It is essential to obtain accurate differential time measurements of the signals, when measuring the phase. the phase is, sometimes, measured from a reference signal generated once per revolution, by a stationary sensor – for example, an optical pickup, proximity probe, or a magnetic pickup – looking at the optical tape or a key in the shaft. the phase angle, which is related to the time needed to make one revolution of the shaft, is obtained by multiplying 360° by the time between the two events (reference signal and peak vibration signal) divided by the period of the vibration. This phase angle is automatically measured by the analyzers used in the balancing.

### Phase measurement with strobe

Phase can also be measured with a strobe light. The strobe light is triggered by the vibration signal – i.e., when the signal changes the voltage from negative to positive, the strobe light flashes – and illuminates a mark on the shaft at some position relative to a protractor. The phase at different positions can be identified by moving the vibration transducer while observing the phase angle.

### Phase measurement with two vibration sensors

Two transducers can be used to determine the phase between two locations on the machine, but the location of each transducer must be considered when the data is evaluated. When axial transducers are mounted at 180º, they are 180 outdated graus. Therefore, 180º must be added to the reading of a transducer.

If you want to know more about the phase of vibrations click here.

## 4 What is frequency analysis in vibration measurement

The vibration meter gives us only a measured level in a wide range of frequencies. In order to know is the individual value of each component is required to make a Frequency Analysis.

A periodic motion can be decomposed into harmonic motions. The total periodic vibration **Y** shown in the following figure, can be represented by the sum of two harmonic vibrations, **y1** e **y2**.

Note that vibration y2 has a frequency twice as high as vibration y1. The y2 vibration is called the second harmonic of the y1 vibration because its frequency is exactly twice (2X) the one of vibration y1. When the vibration frequency y1 is equal to the rotational speed (RPM) machine vibration, the vibration y2 is called second order.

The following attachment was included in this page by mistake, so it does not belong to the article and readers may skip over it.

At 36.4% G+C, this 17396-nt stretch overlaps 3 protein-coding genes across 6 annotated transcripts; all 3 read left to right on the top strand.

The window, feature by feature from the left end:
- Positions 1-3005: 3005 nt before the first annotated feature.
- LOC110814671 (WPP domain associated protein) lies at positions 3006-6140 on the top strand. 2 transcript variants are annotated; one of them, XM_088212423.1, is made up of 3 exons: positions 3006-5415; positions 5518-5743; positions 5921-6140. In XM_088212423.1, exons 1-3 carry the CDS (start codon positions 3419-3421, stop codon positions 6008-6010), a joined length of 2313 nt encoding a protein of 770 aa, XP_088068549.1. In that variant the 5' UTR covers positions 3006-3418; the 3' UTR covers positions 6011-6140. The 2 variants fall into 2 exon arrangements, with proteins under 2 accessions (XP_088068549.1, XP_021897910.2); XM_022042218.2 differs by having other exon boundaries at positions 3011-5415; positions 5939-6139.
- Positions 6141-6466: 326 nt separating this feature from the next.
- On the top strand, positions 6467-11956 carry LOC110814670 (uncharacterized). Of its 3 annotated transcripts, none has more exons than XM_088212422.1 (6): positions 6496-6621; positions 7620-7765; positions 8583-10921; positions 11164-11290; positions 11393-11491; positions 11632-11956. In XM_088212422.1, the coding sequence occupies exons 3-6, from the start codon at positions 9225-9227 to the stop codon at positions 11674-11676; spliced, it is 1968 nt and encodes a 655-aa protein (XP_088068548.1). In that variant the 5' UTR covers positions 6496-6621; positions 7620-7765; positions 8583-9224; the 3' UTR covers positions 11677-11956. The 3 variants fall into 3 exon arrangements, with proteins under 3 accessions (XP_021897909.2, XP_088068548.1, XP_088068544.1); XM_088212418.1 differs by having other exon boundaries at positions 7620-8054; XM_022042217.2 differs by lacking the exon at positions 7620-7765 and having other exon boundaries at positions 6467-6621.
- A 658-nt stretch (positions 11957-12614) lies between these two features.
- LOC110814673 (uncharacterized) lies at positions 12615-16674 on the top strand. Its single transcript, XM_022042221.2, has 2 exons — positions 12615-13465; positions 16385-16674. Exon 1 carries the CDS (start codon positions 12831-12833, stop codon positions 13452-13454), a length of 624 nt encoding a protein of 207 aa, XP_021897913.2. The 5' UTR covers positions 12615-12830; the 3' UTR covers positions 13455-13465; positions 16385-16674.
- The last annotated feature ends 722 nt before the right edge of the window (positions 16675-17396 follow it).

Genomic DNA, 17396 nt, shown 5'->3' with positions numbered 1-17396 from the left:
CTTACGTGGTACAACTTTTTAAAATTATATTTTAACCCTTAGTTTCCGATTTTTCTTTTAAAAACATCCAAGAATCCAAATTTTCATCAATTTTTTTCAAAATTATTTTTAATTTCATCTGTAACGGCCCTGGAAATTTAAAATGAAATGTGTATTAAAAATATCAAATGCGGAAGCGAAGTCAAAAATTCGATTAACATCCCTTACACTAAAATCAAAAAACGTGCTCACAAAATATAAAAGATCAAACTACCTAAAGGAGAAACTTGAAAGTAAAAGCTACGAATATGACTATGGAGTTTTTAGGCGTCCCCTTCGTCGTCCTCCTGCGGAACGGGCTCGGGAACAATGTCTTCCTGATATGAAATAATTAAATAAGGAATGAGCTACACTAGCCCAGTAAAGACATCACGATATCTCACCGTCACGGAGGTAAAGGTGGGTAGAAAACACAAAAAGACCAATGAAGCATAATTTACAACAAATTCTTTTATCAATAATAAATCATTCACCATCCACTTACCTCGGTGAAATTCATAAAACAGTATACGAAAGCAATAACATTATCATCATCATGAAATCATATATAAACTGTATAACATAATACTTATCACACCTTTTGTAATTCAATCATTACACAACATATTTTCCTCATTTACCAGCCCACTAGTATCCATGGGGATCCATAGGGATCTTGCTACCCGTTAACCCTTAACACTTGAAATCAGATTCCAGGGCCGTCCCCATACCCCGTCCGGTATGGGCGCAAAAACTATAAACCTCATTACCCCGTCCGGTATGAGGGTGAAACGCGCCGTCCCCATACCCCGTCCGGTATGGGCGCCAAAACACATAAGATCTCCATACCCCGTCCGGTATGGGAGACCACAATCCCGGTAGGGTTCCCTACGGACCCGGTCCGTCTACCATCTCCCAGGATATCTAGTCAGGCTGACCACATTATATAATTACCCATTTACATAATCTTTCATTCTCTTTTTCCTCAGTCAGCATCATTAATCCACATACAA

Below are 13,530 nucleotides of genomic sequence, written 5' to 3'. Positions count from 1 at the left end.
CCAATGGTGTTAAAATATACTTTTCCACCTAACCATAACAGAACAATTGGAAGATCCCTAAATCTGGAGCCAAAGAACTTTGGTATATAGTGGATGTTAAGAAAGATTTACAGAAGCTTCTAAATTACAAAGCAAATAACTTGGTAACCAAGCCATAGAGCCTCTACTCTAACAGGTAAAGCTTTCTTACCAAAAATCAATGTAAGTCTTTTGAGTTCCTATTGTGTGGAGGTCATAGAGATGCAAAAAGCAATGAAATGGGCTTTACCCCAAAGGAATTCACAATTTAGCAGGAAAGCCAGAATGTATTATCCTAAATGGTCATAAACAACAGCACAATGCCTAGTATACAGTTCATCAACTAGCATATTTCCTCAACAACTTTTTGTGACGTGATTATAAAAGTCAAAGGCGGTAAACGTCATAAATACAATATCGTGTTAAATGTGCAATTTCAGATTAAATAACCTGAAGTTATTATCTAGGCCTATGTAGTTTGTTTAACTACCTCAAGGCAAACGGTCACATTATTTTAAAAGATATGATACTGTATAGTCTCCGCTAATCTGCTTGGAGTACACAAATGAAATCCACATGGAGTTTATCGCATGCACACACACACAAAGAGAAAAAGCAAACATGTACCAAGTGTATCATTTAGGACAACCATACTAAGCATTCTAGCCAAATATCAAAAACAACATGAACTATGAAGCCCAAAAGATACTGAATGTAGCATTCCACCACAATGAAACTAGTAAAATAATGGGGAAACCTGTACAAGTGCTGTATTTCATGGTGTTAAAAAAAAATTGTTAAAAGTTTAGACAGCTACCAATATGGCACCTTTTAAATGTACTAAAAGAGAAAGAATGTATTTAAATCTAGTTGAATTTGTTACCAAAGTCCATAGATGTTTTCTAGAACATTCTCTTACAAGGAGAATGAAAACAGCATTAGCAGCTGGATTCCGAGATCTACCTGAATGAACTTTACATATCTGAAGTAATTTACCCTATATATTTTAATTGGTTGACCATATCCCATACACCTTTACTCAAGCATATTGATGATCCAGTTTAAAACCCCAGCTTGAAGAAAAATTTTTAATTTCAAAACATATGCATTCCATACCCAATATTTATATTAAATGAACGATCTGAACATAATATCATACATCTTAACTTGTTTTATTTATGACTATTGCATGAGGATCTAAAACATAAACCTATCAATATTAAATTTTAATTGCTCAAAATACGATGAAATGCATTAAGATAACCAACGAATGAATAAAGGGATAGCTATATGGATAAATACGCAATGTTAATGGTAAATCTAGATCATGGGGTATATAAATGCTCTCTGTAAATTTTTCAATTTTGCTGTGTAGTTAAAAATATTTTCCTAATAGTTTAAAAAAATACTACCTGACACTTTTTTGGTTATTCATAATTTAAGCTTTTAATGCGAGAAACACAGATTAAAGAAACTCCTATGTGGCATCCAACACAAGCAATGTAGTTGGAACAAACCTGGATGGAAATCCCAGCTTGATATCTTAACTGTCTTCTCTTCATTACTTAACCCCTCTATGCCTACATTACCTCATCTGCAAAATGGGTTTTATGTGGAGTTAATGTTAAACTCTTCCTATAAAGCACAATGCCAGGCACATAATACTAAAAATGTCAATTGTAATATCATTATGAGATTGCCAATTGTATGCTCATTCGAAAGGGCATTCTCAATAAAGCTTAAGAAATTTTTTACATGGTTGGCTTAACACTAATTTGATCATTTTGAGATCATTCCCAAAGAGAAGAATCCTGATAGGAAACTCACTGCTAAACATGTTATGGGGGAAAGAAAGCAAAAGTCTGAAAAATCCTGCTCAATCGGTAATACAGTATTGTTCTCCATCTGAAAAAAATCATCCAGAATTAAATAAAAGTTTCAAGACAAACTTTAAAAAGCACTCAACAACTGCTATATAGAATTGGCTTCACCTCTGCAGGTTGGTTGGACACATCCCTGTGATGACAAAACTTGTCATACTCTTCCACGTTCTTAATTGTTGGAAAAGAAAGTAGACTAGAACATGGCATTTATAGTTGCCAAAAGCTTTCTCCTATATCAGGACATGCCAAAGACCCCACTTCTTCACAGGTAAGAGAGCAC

A periodic motion has a specific shape when the two components are in phase as shown in the previous figure.. If the phase of the two components is changed, the magnitude of the peak value of the vibration – that is – the amplitude – will change. The sum of the two amplitudes is not, in general, equal to the peak value of the periodic waveform. Only when the fundamental frequency (1X) leads to second-order component (2X) by 45º or 225º the sum of the peak values of vibrations y1 and y2 will equal the peak value of the total vibration. Other lags will result in a peak amplitude value that is less than the sum of the components..

The amplitude and frequency components that make up the time waveform are shown directly in the frequency spectrum of the following figure. (bottom graph), which shows the amplitude vs frequency.

**The formation of the frequency spectrum**

You frequency analyzers used in vibration measurement use an algorithm called Fast Fourier Transform (English Fast Fourier Transform).

The various components of an operating machine originate, each per se, a vibration at a particular frequency. All these vibrations are added to each other, thus obtaining a total that is the vibration over time.

It is the phenomenon that can be seen on an oscilloscope or what you might feel when you put your hand on a bearing.

In the following video you can see the relationship between the Signal in Time and the Frequency Spectrum.

The frequency spectrum allows breaking that total in individual portions, that give rise.

The amplitude and frequency components that make up the time waveform are shown directly in the frequency spectrum., which shows the amplitude vs frequency. The decomposition of a complex periodic waveform into its components is shown in the spectrum.. The spectrum shows the decomposition of the waveform into its harmonic components. The harmonic amplitudes shown in the spectrum were obtained from a spectrum analyzer. The time domain cannot be reconstructed from the frequency spectrum of this complex periodic waveform unless the phase angles between each harmonic are known..